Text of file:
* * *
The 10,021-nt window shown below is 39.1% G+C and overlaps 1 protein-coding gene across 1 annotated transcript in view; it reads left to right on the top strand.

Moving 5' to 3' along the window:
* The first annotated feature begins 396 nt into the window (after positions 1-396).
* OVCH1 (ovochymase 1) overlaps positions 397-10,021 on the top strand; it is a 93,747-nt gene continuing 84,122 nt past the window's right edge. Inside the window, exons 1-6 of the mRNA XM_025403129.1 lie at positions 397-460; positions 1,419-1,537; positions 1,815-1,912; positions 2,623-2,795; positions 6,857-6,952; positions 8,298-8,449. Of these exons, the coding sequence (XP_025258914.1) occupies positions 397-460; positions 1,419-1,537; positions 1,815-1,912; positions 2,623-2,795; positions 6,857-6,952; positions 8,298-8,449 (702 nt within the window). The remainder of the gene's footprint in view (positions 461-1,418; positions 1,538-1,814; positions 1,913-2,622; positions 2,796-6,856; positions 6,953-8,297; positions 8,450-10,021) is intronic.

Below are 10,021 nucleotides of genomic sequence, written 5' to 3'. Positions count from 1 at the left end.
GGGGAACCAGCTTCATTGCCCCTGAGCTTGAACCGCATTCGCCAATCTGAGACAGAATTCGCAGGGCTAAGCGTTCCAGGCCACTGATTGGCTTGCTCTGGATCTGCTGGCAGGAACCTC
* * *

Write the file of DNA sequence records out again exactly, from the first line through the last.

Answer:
The 10,021-nt window shown below is 39.1% G+C and overlaps 1 protein-coding gene across 1 annotated transcript in view; it reads left to right on the top strand.

Moving 5' to 3' along the window:
* The first annotated feature begins 396 nt into the window (after positions 1-396).
* OVCH1 (ovochymase 1) overlaps positions 397-10,021 on the top strand; it is a 93,747-nt gene continuing 84,122 nt past the window's right edge. Inside the window, exons 1-6 of the mRNA XM_025403129.1 lie at positions 397-460; positions 1,419-1,537; positions 1,815-1,912; positions 2,623-2,795; positions 6,857-6,952; positions 8,298-8,449. Of these exons, the coding sequence (XP_025258914.1) occupies positions 397-460; positions 1,419-1,537; positions 1,815-1,912; positions 2,623-2,795; positions 6,857-6,952; positions 8,298-8,449 (702 nt within the window). The remainder of the gene's footprint in view (positions 461-1,418; positions 1,538-1,814; positions 1,913-2,622; positions 2,796-6,856; positions 6,953-8,297; positions 8,450-10,021) is intronic.

Below are 10,021 nucleotides of genomic sequence, written 5' to 3'. Positions count from 1 at the left end.
GGGGAACCAGCTTCATTGCCCCTGAGCTTGAACCGCATTCGCCAATCTGAGACAGAATTCGCAGGGCTAAGCGTTCCAGGCCACTGATTGGCTTGCTCTGGATCTGCTGGCAGGAACCTC